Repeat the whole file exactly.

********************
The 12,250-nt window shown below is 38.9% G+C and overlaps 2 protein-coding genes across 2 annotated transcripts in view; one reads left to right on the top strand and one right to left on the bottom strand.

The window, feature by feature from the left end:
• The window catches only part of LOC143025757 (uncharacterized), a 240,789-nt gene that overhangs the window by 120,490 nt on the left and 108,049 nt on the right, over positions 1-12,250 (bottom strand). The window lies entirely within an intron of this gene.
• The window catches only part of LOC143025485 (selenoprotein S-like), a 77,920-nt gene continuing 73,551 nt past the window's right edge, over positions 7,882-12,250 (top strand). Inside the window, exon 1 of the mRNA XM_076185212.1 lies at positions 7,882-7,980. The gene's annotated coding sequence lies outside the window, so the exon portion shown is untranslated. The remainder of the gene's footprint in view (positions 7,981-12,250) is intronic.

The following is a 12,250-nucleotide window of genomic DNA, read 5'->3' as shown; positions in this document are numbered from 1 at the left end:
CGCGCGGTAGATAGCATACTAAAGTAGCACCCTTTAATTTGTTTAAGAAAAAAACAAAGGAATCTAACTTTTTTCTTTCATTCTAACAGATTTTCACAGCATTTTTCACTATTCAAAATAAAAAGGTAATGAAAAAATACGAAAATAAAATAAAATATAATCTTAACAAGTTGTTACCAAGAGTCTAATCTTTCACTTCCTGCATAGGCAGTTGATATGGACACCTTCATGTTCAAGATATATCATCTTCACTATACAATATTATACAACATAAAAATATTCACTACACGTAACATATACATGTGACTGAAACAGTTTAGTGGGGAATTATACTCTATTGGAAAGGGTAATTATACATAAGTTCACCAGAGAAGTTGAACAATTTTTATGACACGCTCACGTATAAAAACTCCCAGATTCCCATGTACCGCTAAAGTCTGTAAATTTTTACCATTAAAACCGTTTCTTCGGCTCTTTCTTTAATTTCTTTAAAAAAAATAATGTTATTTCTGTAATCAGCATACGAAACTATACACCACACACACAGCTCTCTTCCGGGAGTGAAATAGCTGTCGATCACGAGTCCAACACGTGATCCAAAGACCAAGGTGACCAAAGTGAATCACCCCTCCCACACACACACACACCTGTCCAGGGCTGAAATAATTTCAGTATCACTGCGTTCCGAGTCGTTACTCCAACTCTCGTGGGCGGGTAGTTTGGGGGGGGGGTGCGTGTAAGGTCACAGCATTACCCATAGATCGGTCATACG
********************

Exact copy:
The 12,250-nt window shown below is 38.9% G+C and overlaps 2 protein-coding genes across 2 annotated transcripts in view; one reads left to right on the top strand and one right to left on the bottom strand.

The window, feature by feature from the left end:
• The window catches only part of LOC143025757 (uncharacterized), a 240,789-nt gene that overhangs the window by 120,490 nt on the left and 108,049 nt on the right, over positions 1-12,250 (bottom strand). The window lies entirely within an intron of this gene.
• The window catches only part of LOC143025485 (selenoprotein S-like), a 77,920-nt gene continuing 73,551 nt past the window's right edge, over positions 7,882-12,250 (top strand). Inside the window, exon 1 of the mRNA XM_076185212.1 lies at positions 7,882-7,980. The gene's annotated coding sequence lies outside the window, so the exon portion shown is untranslated. The remainder of the gene's footprint in view (positions 7,981-12,250) is intronic.

The following is a 12,250-nucleotide window of genomic DNA, read 5'->3' as shown; positions in this document are numbered from 1 at the left end:
CGCGCGGTAGATAGCATACTAAAGTAGCACCCTTTAATTTGTTTAAGAAAAAAACAAAGGAATCTAACTTTTTTCTTTCATTCTAACAGATTTTCACAGCATTTTTCACTATTCAAAATAAAAAGGTAATGAAAAAATACGAAAATAAAATAAAATATAATCTTAACAAGTTGTTACCAAGAGTCTAATCTTTCACTTCCTGCATAGGCAGTTGATATGGACACCTTCATGTTCAAGATATATCATCTTCACTATACAATATTATACAACATAAAAATATTCACTACACGTAACATATACATGTGACTGAAACAGTTTAGTGGGGAATTATACTCTATTGGAAAGGGTAATTATACATAAGTTCACCAGAGAAGTTGAACAATTTTTATGACACGCTCACGTATAAAAACTCCCAGATTCCCATGTACCGCTAAAGTCTGTAAATTTTTACCATTAAAACCGTTTCTTCGGCTCTTTCTTTAATTTCTTTAAAAAAAATAATGTTATTTCTGTAATCAGCATACGAAACTATACACCACACACACAGCTCTCTTCCGGGAGTGAAATAGCTGTCGATCACGAGTCCAACACGTGATCCAAAGACCAAGGTGACCAAAGTGAATCACCCCTCCCACACACACACACACCTGTCCAGGGCTGAAATAATTTCAGTATCACTGCGTTCCGAGTCGTTACTCCAACTCTCGTGGGCGGGTAGTTTGGGGGGGGGGTGCGTGTAAGGTCACAGCATTACCCATAGATCGGTCATACG